Presentation on theme: "Model for Grammar Presentation. “…it is nouns and verbs, not their assistants, that give good writing its toughness and color” (Strunk 72). Example:"— Presentation transcript:
“…it is nouns and verbs, not their assistants, that give good writing its toughness and color” (Strunk 72). Example: ◦ “There is an abandoned store on the southeast corner of Broadway and Thirty-fifth Street in Lorain, Ohio. It does not recede into its background of leaden sky, nor harmonize with the gray frame houses and black telephone poles around it. Rather, it foists itself on the eye of the passerby in a manner that is both irritating and melancholy.”— Toni Morrison, The Bluest Eye
Your choice of verb tense depends on what you are writing, but here are a few general rules…
For rhetorical or literary analysis, use PRESENT tense: ◦ Morrison’s use of the word “foist” transforms the house into a living thing that demands the attention of the passerby with its “melancholy.”
As I was stepping out onto the railing, my foot slipped. I thought, “It’s over. I’m dead.” At that moment, my instructor’s arm swung around my neck; he had me in a half nelson. We were safe. Because he had helped me to regain balance and composure, I was able to jump from the helicopter with complete confidence.
Learning requires active student engagement. Using the internet offers students the chance to join an academic conversation through discussion boards, to explore topics in the most current contexts, and to trace lines of genuine inquiry across a variety of sources. At Walton High School, students already use the internet regularly for assignments outside of school. As a part of a class project last year, I researched 1920s prohibition and studied its lasting impacts on American culture.
Initially, the baby ________(to cry) when the mom puts on Katy Perry’s “Dark Horse.” The baby obviously ________(to love) the song because she instantly ________(to freak) out upon hearing the beat.
Shark Week is the greatest week of the year for many reasons. For one, shark videos demonstrate the vast capabilities of these majestic predators. Last year, Discovery Channel featured an entire series on great white sharks. One particular shark was able to bite the lens off of an industrial camera. When the shark is approaching the camera, he simply opens his jaws and POOF! The camera was gone.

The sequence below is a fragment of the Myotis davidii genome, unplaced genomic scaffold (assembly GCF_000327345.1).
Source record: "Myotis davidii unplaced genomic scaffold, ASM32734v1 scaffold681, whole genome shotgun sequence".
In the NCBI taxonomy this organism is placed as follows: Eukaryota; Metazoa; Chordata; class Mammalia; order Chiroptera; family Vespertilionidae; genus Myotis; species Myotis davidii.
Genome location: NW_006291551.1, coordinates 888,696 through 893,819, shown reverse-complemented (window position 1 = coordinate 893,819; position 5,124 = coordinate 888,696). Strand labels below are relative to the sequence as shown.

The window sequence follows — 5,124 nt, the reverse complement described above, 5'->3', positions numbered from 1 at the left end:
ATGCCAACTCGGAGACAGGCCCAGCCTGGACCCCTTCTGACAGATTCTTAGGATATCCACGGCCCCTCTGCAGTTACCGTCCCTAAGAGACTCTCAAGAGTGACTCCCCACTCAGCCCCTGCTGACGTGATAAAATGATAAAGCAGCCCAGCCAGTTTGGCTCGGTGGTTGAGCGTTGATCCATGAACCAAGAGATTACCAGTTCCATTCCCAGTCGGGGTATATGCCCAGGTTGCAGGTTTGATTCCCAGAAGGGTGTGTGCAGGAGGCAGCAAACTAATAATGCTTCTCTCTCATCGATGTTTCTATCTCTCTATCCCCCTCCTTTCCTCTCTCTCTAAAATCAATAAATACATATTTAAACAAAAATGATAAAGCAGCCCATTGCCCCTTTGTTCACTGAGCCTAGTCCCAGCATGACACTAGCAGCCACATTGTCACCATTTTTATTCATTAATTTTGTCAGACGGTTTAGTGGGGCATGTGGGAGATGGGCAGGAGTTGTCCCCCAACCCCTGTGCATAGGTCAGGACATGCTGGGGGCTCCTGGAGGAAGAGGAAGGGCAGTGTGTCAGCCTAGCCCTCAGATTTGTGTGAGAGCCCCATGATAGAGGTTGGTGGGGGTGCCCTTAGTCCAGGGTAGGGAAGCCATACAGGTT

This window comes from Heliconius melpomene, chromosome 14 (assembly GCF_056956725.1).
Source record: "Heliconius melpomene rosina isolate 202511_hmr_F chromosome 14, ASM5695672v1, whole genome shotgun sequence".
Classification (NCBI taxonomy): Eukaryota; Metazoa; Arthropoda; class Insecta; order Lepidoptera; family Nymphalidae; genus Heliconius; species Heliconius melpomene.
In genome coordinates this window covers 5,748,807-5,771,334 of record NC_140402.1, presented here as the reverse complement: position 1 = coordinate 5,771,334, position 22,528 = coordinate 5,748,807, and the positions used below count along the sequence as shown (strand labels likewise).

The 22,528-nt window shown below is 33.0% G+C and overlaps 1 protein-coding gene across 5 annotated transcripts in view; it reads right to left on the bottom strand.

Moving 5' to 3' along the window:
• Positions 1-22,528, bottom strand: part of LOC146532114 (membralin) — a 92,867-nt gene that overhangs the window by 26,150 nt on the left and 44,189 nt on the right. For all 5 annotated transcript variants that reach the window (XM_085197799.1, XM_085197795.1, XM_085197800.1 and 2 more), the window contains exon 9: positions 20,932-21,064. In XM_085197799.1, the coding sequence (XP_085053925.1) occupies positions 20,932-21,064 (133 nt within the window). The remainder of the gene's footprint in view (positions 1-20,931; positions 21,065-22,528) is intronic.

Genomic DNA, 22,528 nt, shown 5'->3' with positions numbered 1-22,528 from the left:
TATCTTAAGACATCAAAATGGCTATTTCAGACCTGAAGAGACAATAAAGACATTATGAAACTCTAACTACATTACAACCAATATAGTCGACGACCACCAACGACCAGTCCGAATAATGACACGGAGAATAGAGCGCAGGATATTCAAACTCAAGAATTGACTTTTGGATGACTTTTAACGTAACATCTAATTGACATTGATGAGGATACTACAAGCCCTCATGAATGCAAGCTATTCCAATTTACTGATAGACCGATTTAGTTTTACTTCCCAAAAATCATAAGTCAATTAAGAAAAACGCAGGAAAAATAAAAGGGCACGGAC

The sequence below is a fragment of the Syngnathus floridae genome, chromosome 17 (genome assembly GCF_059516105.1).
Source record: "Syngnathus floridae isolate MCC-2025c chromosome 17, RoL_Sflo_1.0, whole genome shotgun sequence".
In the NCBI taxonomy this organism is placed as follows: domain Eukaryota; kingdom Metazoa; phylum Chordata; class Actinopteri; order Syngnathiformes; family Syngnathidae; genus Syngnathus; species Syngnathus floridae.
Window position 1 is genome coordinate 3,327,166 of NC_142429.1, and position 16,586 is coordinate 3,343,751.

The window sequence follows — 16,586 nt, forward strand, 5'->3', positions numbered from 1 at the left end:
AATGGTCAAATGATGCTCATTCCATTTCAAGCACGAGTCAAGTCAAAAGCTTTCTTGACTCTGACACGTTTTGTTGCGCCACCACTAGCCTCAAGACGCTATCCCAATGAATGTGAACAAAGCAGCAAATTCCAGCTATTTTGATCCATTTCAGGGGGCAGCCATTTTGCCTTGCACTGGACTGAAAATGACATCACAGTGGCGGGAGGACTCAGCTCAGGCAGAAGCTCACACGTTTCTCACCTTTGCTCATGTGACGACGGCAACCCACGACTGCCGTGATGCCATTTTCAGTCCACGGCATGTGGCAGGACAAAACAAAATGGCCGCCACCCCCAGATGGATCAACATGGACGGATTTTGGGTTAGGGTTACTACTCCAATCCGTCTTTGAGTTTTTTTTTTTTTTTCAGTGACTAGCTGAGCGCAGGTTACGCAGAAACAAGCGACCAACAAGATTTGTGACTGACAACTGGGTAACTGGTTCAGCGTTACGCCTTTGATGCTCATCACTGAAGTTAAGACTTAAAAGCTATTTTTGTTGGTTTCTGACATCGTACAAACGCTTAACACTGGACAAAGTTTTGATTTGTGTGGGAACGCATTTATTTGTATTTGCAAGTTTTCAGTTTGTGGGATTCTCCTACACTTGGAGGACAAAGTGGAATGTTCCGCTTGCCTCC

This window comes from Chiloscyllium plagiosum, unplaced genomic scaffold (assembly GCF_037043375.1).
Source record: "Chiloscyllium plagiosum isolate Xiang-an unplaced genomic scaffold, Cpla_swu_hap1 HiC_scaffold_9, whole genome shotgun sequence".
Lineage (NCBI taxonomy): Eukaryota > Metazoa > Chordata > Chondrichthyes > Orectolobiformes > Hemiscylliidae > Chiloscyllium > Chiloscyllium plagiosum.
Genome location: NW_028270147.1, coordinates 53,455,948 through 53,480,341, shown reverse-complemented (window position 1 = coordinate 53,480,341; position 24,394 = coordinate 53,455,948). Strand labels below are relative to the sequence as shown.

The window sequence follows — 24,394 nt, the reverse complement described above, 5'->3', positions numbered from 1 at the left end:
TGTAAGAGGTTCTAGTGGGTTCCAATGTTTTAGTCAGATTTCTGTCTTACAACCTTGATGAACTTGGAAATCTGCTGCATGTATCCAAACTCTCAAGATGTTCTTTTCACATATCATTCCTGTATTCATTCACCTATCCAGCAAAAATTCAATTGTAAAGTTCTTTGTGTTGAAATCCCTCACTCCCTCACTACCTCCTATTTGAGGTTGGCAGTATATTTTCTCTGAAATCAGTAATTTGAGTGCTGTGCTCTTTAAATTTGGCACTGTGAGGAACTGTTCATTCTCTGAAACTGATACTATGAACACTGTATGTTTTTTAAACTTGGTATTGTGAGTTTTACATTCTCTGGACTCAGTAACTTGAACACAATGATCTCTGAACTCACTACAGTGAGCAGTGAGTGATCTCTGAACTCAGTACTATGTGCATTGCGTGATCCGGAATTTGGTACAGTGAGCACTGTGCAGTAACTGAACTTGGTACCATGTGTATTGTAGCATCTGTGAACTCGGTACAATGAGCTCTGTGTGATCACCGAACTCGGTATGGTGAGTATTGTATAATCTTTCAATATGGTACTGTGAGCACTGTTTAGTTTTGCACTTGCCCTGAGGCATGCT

You told me that you had lain the book on the desk before you left class, but I now know that you lied. YOU LIAR! When I lied down last night to sleep, I cursed your name. I needed my book for the test! Now I am certain that I failed English. No laying in the sun for me this summer! Instead I will be sitting with twenty strangers in summer school. I out to lay YOU out on the front steps of the school! I will beat you down!
The definition of success is not always the same for everyone. Students at Walton seem to think that success is dependent on acceptance to a good college. I think success is more complicated. If you find revision especially challenging, your paragraph might lack in content; You might need to work on your IDEAS!
There are many definitions of success. People’s dreams are not all the same. That is why I think that Malcolm Gladwell’s definition of an outlier is a little reductive. A person who wants a happy family and a stable income might not need special opportunities to achieve those things. Many normal people are happy and content without having as much money as Bill Gates. Aren’t we all outliers, in our own ways?
While Gladwell sufficiently traces a pattern of opportunity through a variety of exceptional circumstances, his book ultimately fails to address the requirements for success for the average person. The choice of anecdotes and examples point to a definition of success that equates to greatness, and frankly, many people do not have such lofty aspirations. Average students, for example, have many important opportunities to choose to study, to join clubs, to take notes. Fate doesn’t determine their success in classes—their everyday decisions do, and Gladwell deemphasizes this power of choice by continually highlighting the power of fate.
Highlight all linking verbs (be—that includes is, are, was, etc. seem, become, feels, appears…) Revise your paper, and eliminate at least TEN linking verbs in the process. Circle the linking verbs that you eliminate on your original copy. Then, revise your verb tense for consistency. Highlight changes on your original copy.